RENAISSANCE Financial Holdings’ bid to control First Mutual Ltd (FML) this week suffered a setback after they failed to get the five seats they dem
anded on the FML board.
ReNaissance and its investment companies that market-watchers say hold shares on its behalf had before Tuesday’s annual general meeting demanded the election of Tose Ndebele, Patterson Timba, Professor Norman Nyazema, Dunmore Kundishora and Ricky Mapani to the FML board.
FML, chaired by David Murangari agreed and recommended Timba, Ndebele and Mapani for the board but snubbed Nyazema and Kundishora who were however put to the vote at the AGM but failed to garner enough votes.
Kundishora and Nyazema lost by 100 million and eight million votes respectively. Ironically, it was the legal fights and controversy surrounding the manner in which ReNaissance acquired part of its 26% shareholding that worked against them.
Murangari disqualified 53,6 million New Africa shares and 58,9 million shares belonging to ReNaissance Securities Nominees on the basis that their acquisition was disputed by Capital Alliance, who claim that they are the legitimate owners of the shares.
Apart from the votes, ReNaissance’s bid could also have been scuttled by Trust Holdings who used their 15% stake in FML to get two board representatives at the meeting.
Trust and FML, who are related by way of cross-shareholding, have an agreement that provides for representation on each other’s board.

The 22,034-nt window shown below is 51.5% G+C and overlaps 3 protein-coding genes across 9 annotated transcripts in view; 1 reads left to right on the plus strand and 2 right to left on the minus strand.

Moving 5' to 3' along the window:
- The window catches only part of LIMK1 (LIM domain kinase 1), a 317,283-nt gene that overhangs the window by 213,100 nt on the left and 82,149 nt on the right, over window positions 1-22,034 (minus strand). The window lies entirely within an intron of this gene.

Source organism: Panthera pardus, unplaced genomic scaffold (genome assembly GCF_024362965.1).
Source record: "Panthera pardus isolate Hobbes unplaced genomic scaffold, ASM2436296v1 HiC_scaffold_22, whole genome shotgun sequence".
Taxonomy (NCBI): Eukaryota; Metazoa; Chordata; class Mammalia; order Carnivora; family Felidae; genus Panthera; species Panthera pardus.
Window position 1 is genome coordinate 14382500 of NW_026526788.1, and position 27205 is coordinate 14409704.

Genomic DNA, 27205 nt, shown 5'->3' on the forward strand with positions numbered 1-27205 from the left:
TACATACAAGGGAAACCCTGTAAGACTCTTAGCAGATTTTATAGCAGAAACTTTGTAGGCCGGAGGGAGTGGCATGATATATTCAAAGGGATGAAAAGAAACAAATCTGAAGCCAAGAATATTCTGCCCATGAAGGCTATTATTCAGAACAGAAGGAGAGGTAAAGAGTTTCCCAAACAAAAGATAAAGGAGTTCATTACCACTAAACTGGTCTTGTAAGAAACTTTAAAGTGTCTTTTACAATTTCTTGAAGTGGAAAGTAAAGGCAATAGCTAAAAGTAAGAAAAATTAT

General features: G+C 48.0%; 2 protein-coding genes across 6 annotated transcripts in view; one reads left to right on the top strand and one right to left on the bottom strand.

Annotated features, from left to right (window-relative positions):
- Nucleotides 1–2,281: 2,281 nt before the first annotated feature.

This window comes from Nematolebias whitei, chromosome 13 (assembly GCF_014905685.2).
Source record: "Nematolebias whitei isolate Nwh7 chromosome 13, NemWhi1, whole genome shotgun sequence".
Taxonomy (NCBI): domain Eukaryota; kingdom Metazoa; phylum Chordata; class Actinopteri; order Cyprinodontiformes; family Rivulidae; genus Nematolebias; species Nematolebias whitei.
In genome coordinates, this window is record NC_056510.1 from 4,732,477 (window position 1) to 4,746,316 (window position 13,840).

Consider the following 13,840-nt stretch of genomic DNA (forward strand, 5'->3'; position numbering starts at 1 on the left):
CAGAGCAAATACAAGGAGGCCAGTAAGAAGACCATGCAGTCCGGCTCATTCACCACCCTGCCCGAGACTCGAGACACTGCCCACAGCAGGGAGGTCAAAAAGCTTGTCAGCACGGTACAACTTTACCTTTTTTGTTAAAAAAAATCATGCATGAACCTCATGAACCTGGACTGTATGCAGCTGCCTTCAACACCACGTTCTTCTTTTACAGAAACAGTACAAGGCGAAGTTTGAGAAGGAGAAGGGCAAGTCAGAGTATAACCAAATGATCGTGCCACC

Trust had not exercised this provision since the exit of former chief executive, William Nyemba, who used to sit on the FML board.
Sources said Trust’s decision to nominate Misheck Manyumwa and Jabulani Mavimba to the board was meant to thwart ReNaissance’s attempt to control FML at board level.
Businessdigest predicted that there would be fireworks over shareholding and board representation. Realising that the suspension of the 112 million shares would ruin their five nominees, ReNaissance’s lawyer Addington Chinake argued, without success though, that Capital Alliance’s vote should also be disqualified on the basis that some of its shares were still subject to a legal dispute with former chief executive Norman Sachikonye.
Sachikonye has laid claim to 37 million of Capital Alliance’s shares in FML by virtue of having been an employee of the company and part of Capital Alliance scheme.
Chinake’s request was however turned down by Murangari but sources told businessdigest yesterday that New Africa and ReNaissance Securities could take their dispute to court for redress.
Analysts said while ReNaissance’s board representation gave them a say in FML, it falls short of the number required for total control.
“They have three representatives and are likely to be over-powered by nine other board members. The new composition of the board is tilted in favour of independent directors who are supposed to represent the interests of the policy holders,” said a financial analyst who has been following the issue.
Sources said ReNaissance had not given up on their ambition to control FML. They said the dealmakers were planning to push their shareholding from the current 26% to 40% before the end of the second quarter. That 40% would give the Timba-led company a further two directors on the board.